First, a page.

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Mncane Mthunzi

The man who will head Massmart’s R100-million Supplier Development Programme

In line with Massmart and Walmart’s commitment to develop local suppliers, Massmart announced the appointment of Mncane Mthunzi, current CEO of the Consumer Goods Council of South Africa (CGCSA), as Supplier Development Executive.

In this role, Mthunzi will be responsible for leading the R100-million Supplier Development Programme first proposed by the merging parties as a voluntary condition during the Competition Tribunal hearings. It is also consistent with Walmart’s approach to local supplier development in the markets in which it operates.

According to Massmart CEO Grant Pattison, Mthunzi had a profoundly positive impact on the CGCSA during his two years at the helm of the organisation.

“We are delighted that someone of Mncane Mthunzi’s stature has agreed to take on this exciting challenge. Mncane’s key focus will be on the development of local manufacturers, emerging farmers and SME suppliers to the Group and he will have R100 million fund to facilitate achievement of this mandate,” said Pattison.

“During his time at the CGCSA, he has developed good insights into some of the challenges that emerging FMCG suppliers experience in accessing retail markets, making him a good choice for this supplier development role,” he added.

Whilst the specific activities of the fund still have to be finalised initial interventions are likely to involve developing 1 500 emerging farmers to supply Massmart’s evolving fresh produce business, hosting local manufacturer fairs to promote potential Walmart facilitated exports and identifying SMEs that can be scaled to enable reliable supply to stores in the group. These are also activities in which Walmart has significant expertise, based on experience in markets in Central America, India and China.

Mthunzi will serve on the Massmart Executive Committee. The appointment comes into effect on 1 September 2011.

In other Massmart-Walmart news…

Walmart’s South African operations plan to purchase R60bn worth of food locally and employ 15 000 people over the next five years, Massmart CEO Grant Pattison said this week. Pattison appeared before a parliamentary committee which is holding hearings into Walmart’s R16.5bn acquisition of Massmart Holdings.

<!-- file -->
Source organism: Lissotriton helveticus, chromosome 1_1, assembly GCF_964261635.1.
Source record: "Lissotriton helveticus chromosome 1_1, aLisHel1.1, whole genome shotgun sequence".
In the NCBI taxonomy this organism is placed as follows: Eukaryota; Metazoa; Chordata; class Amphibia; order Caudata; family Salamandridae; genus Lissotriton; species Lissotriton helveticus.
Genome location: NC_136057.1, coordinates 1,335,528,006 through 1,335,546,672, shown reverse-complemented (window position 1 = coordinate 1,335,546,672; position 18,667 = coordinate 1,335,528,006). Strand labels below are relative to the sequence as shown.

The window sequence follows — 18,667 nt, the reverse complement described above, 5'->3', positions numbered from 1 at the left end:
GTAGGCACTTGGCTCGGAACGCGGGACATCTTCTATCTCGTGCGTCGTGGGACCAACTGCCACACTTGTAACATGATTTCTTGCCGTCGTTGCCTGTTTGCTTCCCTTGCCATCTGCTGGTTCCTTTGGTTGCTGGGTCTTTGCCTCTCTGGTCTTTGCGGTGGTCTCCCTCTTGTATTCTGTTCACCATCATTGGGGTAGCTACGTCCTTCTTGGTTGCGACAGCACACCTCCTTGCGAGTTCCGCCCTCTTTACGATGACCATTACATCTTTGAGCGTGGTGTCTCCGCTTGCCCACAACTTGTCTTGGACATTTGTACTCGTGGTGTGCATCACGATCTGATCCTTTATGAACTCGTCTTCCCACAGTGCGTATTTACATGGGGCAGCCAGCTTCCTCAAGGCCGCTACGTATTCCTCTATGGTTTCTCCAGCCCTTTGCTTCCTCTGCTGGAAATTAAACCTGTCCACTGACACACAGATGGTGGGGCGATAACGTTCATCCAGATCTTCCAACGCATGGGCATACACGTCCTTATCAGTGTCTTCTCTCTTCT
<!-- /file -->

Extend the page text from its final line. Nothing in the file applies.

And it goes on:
Massmart announces intention to buy Fruitspot: The wheels of Massmart’s grand food plan are in motion, with the company announcing its intention to buy fruit and vegetable supplier The Fruitspot for an undisclosed amount.

“We can confirm that an application relating to the potential acquisition of Fruitspot by Massmart was lodged with the Competition Commission,” Massmart’s spokesman, Brian Leroni, told I-Net Bride/BusinessLIVE.

The acquisition is in line with Massmart’s ambitious food retail strategy – 100 stores within the next three years, and a target of a R20-billion food retail business within five years.

Fruitspot will be housed in the group’s Masswarehouse division if the transaction is approved by competition authorities. The division operates 14 warehouse stores branded as Makro, whose big-box warehouse club format with its no-frills approach sells food, liquor and general merchandise to retail and wholesale customers.

The Fruitspot was established in 1989 by three brothers, Charles, Johnny and Lino Ferreira, in Johannesburg. The company, which doubled in size every three years, moved into a 12 000sqm facility in Marlboro in 2008, representing an investment of R60-million.

The Fruitspot serves retailers including Spar (SPP) and Famous Brands (FSB), as well as the catering industry. It buys much of its produce directly from farmers.

Last month, Massmart CE Grant Pattison said the group had made a number of acquisitions in SA in the food sector, including that of Jumbo Cash & Carry. He said the company would announce any further acquisitions, noting that its targets were “obvious”.

The world’s largest retailer, Wal-Mart, completed its purchase of 51% of Massmart in June, after winning approval from the Competition Tribunal with minimal conditions.

One of the conditions was the set-up of a R100-million development fund to boost local suppliers. It will be spent on establishing farms to help rural farmers grow and supply fresh produce to Massmart stores, and farmers will also be trained to assist in the company’s fresh food strategy.

Massmart’s foray into food retailing has mainly been aimed at commuting shoppers in inner-city areas like taxi ranks, through its Cambridge Food stores.

The group aims to open 20 Cambridge stores a year for the next three years and will also expand Makro’s existing fresh food offering and Foodco, a concept store and supermarket within Game stores.

Doug McMillon, CE of Wal-Mart International, said the group fully supported Massmart’s objective of dramatic growth in its food business.

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